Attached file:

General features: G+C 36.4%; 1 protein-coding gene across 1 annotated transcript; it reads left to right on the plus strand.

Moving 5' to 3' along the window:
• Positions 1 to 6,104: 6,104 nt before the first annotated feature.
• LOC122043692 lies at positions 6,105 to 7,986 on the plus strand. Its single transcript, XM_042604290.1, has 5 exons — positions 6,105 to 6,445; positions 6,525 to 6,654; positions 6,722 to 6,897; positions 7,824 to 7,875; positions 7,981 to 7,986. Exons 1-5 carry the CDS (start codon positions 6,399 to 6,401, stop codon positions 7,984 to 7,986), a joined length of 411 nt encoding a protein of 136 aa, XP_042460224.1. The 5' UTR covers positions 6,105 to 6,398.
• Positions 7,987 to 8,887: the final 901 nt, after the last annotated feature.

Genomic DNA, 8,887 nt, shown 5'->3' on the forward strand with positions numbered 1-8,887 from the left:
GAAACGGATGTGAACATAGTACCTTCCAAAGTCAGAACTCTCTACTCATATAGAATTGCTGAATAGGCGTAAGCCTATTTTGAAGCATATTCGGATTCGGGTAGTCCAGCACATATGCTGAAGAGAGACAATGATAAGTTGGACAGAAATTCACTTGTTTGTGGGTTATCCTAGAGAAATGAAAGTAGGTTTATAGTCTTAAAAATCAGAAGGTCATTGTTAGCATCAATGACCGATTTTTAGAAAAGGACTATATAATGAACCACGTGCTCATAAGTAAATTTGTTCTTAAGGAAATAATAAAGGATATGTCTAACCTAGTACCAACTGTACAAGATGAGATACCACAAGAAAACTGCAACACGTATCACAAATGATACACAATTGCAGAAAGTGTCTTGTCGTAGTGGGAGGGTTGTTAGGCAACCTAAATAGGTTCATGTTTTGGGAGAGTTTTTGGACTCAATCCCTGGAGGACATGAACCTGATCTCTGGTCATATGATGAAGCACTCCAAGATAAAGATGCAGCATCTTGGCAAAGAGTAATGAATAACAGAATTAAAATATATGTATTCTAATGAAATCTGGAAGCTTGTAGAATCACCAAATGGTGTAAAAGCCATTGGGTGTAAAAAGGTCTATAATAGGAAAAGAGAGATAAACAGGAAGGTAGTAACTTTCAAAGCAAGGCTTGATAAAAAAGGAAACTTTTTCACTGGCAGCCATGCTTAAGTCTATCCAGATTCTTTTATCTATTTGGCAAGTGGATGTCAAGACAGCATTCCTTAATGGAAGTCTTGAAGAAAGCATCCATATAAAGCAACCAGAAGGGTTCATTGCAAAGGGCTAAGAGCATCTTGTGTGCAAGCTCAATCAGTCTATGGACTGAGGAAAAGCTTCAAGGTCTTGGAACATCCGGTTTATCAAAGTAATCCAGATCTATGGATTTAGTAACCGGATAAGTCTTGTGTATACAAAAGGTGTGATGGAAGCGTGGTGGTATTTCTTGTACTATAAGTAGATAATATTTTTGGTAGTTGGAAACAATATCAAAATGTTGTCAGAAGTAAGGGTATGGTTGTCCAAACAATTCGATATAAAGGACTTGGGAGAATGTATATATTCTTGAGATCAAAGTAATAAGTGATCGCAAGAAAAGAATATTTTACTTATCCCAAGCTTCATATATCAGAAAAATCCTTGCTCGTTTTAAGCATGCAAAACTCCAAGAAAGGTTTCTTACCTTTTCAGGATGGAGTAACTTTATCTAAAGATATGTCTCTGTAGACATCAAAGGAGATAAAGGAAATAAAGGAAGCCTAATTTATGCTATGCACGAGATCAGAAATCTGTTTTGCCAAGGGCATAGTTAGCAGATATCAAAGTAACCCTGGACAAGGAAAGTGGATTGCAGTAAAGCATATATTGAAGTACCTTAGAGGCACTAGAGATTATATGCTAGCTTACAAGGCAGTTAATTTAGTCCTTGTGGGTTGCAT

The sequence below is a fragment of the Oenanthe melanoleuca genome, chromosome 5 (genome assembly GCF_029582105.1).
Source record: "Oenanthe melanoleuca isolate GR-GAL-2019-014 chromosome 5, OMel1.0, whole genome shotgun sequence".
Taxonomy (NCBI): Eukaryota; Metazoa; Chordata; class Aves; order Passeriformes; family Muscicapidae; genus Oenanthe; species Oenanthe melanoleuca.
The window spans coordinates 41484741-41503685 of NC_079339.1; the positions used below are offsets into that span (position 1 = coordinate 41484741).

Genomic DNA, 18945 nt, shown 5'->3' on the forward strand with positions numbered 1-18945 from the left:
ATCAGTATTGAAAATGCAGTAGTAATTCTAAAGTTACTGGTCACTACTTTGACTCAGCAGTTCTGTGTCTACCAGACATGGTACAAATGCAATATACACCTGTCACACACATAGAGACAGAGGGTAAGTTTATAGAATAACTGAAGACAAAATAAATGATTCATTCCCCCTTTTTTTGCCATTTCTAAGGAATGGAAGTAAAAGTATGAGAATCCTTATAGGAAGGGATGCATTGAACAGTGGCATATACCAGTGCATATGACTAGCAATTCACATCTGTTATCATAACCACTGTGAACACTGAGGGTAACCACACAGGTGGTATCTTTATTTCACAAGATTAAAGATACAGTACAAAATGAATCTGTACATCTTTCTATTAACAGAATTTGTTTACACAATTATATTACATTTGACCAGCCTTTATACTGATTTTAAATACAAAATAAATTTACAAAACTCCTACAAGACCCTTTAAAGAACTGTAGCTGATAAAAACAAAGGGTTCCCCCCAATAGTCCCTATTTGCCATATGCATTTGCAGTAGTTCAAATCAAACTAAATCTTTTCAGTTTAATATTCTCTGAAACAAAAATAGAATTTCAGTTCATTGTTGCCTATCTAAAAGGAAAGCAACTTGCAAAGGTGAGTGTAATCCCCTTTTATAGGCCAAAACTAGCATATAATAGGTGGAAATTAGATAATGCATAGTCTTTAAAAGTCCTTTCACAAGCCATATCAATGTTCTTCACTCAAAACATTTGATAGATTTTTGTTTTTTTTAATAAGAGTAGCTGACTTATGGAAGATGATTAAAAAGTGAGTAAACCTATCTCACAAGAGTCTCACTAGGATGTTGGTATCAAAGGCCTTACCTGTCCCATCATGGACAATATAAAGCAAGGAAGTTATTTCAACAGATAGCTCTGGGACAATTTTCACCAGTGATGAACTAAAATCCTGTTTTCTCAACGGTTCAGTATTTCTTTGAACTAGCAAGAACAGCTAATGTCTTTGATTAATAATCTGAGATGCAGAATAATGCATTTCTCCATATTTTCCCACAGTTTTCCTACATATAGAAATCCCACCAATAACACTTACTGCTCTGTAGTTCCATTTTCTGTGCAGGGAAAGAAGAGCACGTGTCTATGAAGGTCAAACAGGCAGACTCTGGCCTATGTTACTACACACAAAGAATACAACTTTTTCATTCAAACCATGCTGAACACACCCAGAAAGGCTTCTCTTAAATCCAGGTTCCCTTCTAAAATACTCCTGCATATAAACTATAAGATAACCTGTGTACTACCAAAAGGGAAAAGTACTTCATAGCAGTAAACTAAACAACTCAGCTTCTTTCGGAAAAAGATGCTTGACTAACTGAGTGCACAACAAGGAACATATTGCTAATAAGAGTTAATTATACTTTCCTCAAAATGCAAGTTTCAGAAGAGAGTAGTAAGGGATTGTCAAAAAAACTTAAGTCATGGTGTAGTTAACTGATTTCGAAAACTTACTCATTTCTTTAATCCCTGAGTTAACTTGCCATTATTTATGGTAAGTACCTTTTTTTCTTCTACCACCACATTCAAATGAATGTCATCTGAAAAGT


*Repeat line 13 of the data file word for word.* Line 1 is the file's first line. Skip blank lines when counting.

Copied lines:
ATCAGTATTGAAAATGCAGTAGTAATTCTAAAGTTACTGGTCACTACTTTGACTCAGCAGTTCTGTGTCTACCAGACATGGTACAAATGCAATATACACCTGTCACACACATAGAGACAGAGGGTAAGTTTATAGAATAACTGAAGACAAAATAAATGATTCATTCCCCCTTTTTTTGCCATTTCTAAGGAATGGAAGTAAAAGTATGAGAATCCTTATAGGAAGGGATGCATTGAACAGTGGCATATACCAGTGCATATGACTAGCAATTCACATCTGTTATCATAACCACTGTGAACACTGAGGGTAACCACACAGGTGGTATCTTTATTTCACAAGATTAAAGATACAGTACAAAATGAATCTGTACATCTTTCTATTAACAGAATTTGTTTACACAATTATATTACATTTGACCAGCCTTTATACTGATTTTAAATACAAAATAAATTTACAAAACTCCTACAAGACCCTTTAAAGAACTGTAGCTGATAAAAACAAAGGGTTCCCCCCAATAGTCCCTATTTGCCATATGCATTTGCAGTAGTTCAAATCAAACTAAATCTTTTCAGTTTAATATTCTCTGAAACAAAAATAGAATTTCAGTTCATTGTTGCCTATCTAAAAGGAAAGCAACTTGCAAAGGTGAGTGTAATCCCCTTTTATAGGCCAAAACTAGCATATAATAGGTGGAAATTAGATAATGCATAGTCTTTAAAAGTCCTTTCACAAGCCATATCAATGTTCTTCACTCAAAACATTTGATAGATTTTTGTTTTTTTTAATAAGAGTAGCTGACTTATGGAAGATGATTAAAAAGTGAGTAAACCTATCTCACAAGAGTCTCACTAGGATGTTGGTATCAAAGGCCTTACCTGTCCCATCATGGACAATATAAAGCAAGGAAGTTATTTCAACAGATAGCTCTGGGACAATTTTCACCAGTGATGAACTAAAATCCTGTTTTCTCAACGGTTCAGTATTTCTTTGAACTAGCAAGAACAGCTAATGTCTTTGATTAATAATCTGAGATGCAGAATAATGCATTTCTCCATATTTTCCCACAGTTTTCCTACATATAGAAATCCCACCAATAACACTTACTGCTCTGTAGTTCCATTTTCTGTGCAGGGAAAGAAGAGCACGTGTCTATGAAGGTCAAACAGGCAGACTCTGGCCTATGTTACTACACACAAAGAATACAACTTTTTCATTCAAACCATGCTGAACACACCCAGAAAGGCTTCTCTTAAATCCAGGTTCCCTTCTAAAATACTCCTGCATATAAACTATAAGATAACCTGTGTACTACCAAAAGGGAAAAGTACTTCATAGCAGTAAACTAAACAACTCAGCTTCTTTCGGAAAAAGATGCTTGACTAACTGAGTGCACAACAAGGAACATATTGCTAATAAGAGTTAATTATACTTTCCTCAAAATGCAAGTTTCAGAAGAGAGTAGTAAGGGATTGTCAAAAAAACTTAAGTCATGGTGTAGTTAACTGATTTCGAAAACTTACTCATTTCTTTAATCCCTGAGTTAACTTGCCATTATTTATGGTAAGTACCTTTTTTTCTTCTACCACCACATTCAAATGAATGTCATCTGAAAAGT